Wednesday, 28 November 2018

24 Hours at Niagara

Readers, hopefully you’ve been keeping up to date with all my amazing adventures recently.  I’ve just done a 48 hours in Iceland post… and my top 10 Toronto eats has recently gone on the blog too… make sure you have a read!

Tonight’s post, is all about how you can spend 24 hours at the amazing, beautiful and lovely surrounding area of Niagara.   We did it… we hired a car, drove from Toronto on a gorgeous and sunny fall morning, in our Dodge Charger which took about an hour and a half… and thanks to a great connection, had a really good value room, on a high floor at the Hilton Niagara, where we had some good night time views.
niagara falls what claire did travel blog
Amazing fall colours at Niagara

Niagara was an experience and if you’re driving, there’s loads of ways to fill a day and night in the area.

Day 1 – AM to Mid Afternoon

Pick up your hire car and drive to your destination… there are LOTS of tours that leave from Toronto, however, we wanted some freedom to do our own thing.  We arrived, parked up and immediately went to see The Falls.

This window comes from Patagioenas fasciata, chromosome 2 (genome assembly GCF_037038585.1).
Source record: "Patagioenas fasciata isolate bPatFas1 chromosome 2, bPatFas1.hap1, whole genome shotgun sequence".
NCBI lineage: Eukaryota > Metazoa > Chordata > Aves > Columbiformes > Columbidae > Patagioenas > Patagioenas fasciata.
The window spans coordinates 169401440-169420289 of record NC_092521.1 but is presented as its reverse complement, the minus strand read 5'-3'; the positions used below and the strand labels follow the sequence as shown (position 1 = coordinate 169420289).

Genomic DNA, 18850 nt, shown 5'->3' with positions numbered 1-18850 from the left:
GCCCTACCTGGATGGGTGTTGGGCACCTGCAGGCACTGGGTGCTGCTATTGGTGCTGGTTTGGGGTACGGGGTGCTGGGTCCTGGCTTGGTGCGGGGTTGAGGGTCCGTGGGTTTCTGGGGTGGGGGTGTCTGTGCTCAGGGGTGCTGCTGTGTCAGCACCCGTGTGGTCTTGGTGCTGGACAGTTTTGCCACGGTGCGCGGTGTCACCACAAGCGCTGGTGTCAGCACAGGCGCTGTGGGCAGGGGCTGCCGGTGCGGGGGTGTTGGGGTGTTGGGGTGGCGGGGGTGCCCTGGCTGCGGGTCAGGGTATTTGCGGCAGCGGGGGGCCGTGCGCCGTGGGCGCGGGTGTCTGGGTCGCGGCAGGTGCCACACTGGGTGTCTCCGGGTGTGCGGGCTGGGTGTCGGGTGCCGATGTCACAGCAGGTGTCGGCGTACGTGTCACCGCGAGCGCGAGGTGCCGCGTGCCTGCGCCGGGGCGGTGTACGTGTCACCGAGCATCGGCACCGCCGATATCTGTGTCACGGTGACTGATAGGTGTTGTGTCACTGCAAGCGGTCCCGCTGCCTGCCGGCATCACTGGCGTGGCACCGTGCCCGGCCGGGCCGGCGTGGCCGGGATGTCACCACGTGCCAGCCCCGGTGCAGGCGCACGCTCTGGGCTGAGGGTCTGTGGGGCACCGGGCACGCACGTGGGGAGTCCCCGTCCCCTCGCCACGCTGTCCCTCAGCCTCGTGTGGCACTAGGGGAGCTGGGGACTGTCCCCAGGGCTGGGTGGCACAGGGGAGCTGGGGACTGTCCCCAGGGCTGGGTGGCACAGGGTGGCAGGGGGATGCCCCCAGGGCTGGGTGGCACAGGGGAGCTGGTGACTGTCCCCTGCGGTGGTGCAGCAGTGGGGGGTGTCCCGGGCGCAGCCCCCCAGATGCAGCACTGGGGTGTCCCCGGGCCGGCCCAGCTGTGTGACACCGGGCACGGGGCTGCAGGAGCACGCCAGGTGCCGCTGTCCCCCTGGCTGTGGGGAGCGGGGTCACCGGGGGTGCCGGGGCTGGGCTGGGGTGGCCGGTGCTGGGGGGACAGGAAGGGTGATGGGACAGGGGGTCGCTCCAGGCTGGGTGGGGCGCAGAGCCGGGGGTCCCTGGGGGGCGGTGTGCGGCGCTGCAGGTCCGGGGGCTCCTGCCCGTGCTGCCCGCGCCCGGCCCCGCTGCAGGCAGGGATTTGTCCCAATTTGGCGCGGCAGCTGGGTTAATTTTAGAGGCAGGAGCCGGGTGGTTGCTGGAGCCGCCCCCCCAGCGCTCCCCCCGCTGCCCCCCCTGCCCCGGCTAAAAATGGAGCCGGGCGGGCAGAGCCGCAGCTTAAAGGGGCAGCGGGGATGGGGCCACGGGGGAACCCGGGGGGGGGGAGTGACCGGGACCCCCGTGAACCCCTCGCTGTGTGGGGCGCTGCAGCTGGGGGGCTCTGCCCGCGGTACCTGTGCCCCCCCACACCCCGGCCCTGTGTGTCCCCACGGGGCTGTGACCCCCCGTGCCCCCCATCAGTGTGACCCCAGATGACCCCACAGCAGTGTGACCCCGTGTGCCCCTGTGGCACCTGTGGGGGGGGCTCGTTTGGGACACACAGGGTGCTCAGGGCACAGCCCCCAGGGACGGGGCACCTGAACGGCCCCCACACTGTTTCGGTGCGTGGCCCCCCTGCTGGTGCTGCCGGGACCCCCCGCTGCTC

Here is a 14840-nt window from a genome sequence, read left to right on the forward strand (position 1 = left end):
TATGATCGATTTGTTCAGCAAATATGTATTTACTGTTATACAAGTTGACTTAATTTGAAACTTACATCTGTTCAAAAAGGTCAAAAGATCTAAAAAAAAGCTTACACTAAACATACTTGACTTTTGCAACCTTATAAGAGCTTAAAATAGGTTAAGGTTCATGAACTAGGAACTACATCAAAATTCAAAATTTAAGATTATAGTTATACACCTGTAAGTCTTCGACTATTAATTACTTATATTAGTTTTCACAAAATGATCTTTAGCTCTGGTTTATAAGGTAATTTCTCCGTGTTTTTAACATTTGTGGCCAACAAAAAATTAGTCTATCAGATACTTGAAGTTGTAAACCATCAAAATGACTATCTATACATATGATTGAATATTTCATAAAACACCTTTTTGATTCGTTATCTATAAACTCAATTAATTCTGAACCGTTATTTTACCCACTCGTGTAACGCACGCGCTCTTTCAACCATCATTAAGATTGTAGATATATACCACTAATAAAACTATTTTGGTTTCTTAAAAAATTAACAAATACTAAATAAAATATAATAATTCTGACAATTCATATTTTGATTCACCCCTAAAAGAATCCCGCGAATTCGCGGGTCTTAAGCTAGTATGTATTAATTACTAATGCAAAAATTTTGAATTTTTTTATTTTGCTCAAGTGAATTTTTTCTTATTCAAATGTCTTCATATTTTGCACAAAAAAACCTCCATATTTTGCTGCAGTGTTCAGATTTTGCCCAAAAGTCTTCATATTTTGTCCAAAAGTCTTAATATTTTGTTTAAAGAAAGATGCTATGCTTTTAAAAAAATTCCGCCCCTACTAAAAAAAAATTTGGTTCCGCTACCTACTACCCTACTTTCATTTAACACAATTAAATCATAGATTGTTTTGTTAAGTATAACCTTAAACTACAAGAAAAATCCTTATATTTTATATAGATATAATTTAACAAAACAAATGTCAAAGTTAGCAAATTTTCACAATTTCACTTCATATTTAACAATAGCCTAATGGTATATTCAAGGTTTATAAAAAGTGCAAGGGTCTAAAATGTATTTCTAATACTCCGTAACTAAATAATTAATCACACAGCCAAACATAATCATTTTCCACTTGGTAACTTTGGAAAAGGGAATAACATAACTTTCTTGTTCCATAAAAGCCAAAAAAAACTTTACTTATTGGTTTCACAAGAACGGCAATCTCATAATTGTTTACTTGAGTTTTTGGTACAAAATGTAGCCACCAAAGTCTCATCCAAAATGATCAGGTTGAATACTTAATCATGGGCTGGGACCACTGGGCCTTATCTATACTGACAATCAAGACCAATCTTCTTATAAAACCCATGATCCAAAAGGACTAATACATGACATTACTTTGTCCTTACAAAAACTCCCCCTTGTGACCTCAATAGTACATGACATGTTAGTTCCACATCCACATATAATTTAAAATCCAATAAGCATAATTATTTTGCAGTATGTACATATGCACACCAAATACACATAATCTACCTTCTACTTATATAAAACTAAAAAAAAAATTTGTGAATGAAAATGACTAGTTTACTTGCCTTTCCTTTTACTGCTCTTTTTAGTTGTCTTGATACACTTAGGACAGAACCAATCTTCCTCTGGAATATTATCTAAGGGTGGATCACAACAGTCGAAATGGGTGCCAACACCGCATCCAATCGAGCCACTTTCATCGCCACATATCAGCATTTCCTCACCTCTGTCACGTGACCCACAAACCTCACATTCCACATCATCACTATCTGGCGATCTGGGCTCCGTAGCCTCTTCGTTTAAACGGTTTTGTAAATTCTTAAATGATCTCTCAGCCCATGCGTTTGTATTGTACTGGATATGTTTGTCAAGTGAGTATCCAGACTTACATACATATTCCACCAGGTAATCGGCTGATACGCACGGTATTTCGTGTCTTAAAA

The weather was gorgeous, so we took a walk along, then the short hop funicular (it’s about 30 seconds) down to the visitors centre, where we booked ourselves onto The Journey Behind The Falls… fairly interesting, took around 30 minutes and allowed you to get up close for some great views.  We then continued our walk alongside (Canadian side) down to Maid of The Mist, and took the boat ride… be warned, if you’re up front, you will get wet. Ponchos are required… not optional!
American side niagara falls canada travel blogger what claire did

We then headed back into the town and thanks to the lovely team at Clifton Hill, who provided us with 2 Fun Passes which covered 6 of the attractions in the local area. We were able to amuse ourselves at The Canadian Midway for an hour or so – we went on the Ghost Blaster Ride, the 4DX Wild West Coaster which was great fun and played some arcade games (turns out I’m great at Bean Bag Toss) and air hockey. 
clifton hill fun pass niagara what claire did travel blogger